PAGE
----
Wednesday, April 23, 2014

A crazy idea that actually seems to have worked.

Back story: Bath tub was draining really slow. We tried the Drano and Liquid Plumber and all that, still drained slow. I ended up opening the trap and snaking the line 9 feet down. Pulled out all the usual hair and black sludge (did you know all the soaps and shampoos combine to make the nastiest, blacked sludge you'll ever see?) and the drain seemed to run again.

Until recently...

So the tub is draining slow again, but this time it's way worse. I think the water was evaporating faster than draining. Which may actually be possible because this was during winter when the air was so dry if you were to cry, I suspect only a grain of salt would make it to the floor. Anyway... part of the problem is in the pipes, not as-in the clog is in the pipes, but the pipes themselves is part of the problem.

After the trap there is about 8 feet of straight pipe, then a 90 degree bend, 2 inches, another 90 degree bend, 2 feet and finally yet another 90 degree bend before dumping off into the big 4 inch line. Snaking it the first time, I made it through the first 2 bends, but wrecked the snake in the process. This time I couldn't make it past the second bend, but I could make it that far. So now at least I know the clog is in that last couple feet of the pipe. I'd guess it to be in the third bend.

So you might think, "obviously you need to take the pipes apart". I would agree, until I tried. These old cast iron pipes will not budge no matter what I try. We only have 1 tub/shower and I'm no professional plumber, so I really don't want to cut these pipes until I have a complete plan and know I can get it back together and running within a day. It's time to get creative.

If the clog is biological (hair, the bane of any shower drain) I know the Dranos and Liquid Plumbers can take care of it, but only if they can get to the clog. When I dump them in the drain, they just sit in the bottom of the trap and do nothing. So how can I feed the Liquid Plumber directly to the clog, bypassing the trap? 10 feet of plastic tubing.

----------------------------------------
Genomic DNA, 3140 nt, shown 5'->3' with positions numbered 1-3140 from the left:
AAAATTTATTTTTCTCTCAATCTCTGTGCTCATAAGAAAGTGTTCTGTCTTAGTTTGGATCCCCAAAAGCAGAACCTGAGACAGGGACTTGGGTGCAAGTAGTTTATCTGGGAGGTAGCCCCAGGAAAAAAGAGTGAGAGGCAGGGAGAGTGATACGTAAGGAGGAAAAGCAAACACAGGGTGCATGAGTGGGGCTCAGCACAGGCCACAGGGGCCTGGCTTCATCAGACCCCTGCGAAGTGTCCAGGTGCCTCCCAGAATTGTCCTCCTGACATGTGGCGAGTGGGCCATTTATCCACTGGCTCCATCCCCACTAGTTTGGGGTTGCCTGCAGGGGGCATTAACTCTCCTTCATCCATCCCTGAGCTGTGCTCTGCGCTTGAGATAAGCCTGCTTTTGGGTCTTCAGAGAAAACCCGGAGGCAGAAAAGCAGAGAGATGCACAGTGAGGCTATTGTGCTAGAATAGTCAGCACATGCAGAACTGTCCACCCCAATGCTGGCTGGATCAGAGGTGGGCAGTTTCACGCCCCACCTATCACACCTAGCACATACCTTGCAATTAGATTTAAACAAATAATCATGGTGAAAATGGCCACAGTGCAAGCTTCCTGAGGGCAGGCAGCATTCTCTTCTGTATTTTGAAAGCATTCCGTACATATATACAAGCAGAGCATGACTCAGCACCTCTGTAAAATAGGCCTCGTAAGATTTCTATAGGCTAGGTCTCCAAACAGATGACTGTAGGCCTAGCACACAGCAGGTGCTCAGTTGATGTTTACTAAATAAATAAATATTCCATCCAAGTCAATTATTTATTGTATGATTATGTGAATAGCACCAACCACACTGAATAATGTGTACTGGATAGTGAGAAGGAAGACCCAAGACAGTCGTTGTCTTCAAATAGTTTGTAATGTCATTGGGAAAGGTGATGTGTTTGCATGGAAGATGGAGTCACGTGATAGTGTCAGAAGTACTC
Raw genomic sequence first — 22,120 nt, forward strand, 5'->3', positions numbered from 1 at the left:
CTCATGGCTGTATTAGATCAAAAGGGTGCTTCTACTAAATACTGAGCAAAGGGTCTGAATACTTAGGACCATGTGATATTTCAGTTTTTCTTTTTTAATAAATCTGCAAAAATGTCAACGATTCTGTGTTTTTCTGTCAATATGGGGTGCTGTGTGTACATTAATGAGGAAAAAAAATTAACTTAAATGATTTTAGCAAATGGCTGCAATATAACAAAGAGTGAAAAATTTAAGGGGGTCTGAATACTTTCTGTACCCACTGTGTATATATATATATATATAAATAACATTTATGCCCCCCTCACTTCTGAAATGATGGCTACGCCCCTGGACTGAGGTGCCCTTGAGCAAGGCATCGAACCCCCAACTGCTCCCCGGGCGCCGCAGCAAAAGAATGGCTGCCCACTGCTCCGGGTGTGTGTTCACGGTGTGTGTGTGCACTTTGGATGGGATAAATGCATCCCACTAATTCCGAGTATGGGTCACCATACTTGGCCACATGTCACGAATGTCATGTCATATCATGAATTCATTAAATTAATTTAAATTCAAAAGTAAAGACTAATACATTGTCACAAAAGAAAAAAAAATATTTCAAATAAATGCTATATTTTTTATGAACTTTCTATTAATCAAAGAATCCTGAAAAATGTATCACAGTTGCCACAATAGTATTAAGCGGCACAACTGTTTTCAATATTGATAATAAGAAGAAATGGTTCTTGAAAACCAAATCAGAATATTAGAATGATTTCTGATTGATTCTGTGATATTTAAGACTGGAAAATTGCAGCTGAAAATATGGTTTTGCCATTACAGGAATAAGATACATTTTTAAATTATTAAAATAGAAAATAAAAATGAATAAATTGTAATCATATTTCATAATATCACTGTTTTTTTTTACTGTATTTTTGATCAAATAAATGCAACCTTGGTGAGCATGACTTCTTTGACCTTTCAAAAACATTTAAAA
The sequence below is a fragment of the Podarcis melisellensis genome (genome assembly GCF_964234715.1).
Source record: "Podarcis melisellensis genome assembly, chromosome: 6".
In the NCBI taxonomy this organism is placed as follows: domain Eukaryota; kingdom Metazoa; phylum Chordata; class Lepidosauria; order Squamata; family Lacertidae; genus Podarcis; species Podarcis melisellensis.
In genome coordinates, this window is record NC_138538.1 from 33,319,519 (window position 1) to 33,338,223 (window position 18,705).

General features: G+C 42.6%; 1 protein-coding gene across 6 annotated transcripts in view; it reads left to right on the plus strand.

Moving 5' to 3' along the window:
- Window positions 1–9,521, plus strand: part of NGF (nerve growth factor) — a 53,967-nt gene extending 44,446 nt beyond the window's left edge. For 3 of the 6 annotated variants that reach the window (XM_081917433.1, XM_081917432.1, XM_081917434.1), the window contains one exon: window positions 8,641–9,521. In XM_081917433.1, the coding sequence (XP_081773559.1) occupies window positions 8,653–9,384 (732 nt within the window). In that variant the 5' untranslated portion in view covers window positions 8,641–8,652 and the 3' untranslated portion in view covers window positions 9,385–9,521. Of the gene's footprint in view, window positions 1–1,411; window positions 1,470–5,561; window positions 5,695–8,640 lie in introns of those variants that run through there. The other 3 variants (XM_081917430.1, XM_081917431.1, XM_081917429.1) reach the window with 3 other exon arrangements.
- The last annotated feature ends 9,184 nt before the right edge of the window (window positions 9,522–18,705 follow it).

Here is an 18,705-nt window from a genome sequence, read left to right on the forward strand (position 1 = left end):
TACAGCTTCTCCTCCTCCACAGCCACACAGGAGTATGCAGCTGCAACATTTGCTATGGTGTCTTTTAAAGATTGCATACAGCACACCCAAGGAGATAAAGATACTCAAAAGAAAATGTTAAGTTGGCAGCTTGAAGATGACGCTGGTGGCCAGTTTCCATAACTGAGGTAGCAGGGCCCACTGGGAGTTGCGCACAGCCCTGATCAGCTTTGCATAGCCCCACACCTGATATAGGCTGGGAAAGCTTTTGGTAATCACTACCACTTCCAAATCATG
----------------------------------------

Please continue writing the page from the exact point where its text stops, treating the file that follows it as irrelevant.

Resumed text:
Well this sounded crazy to me, but since the next option is cutting cast iron pipes, I'm all for trying it.
I open up the overflow in the tub and open the trap. Feed the tubing down the tub overflow and it falls out of the trap downstairs. I then feed the tube up the trap and horizontally down the drain pipe as far as it goes to the first bend, 8 feet. Duct tape a funnel to the end of the tube back up in the tub and start dumping Liquid Plumber in it. Adding hot water to help push the solution down the tube just until the water starts coming back out the drain from the trap (which is still open because it has a loop of tubing sticking out of it).

Tub drain (from right) into trap with tube hanging out
Tube looping back into trap and down drain line

I repeat this process for somewhere between 30-60 minutes I'd guess. When I've run out of Liquid Plumber, I figure I've done all I can, and put the covers all back together. The water now drains but refusing to get excited about immediate results, I leave it to the "wait and see" of a few showers and baths.

A month later, the tub still drains like it wants to suck you down with the water. My crazy idea seems to have actually worked! I intend to keep pouring the foaming drain cleaner down it every couple months and just maybe I can get away with not taking apart these old pipes.

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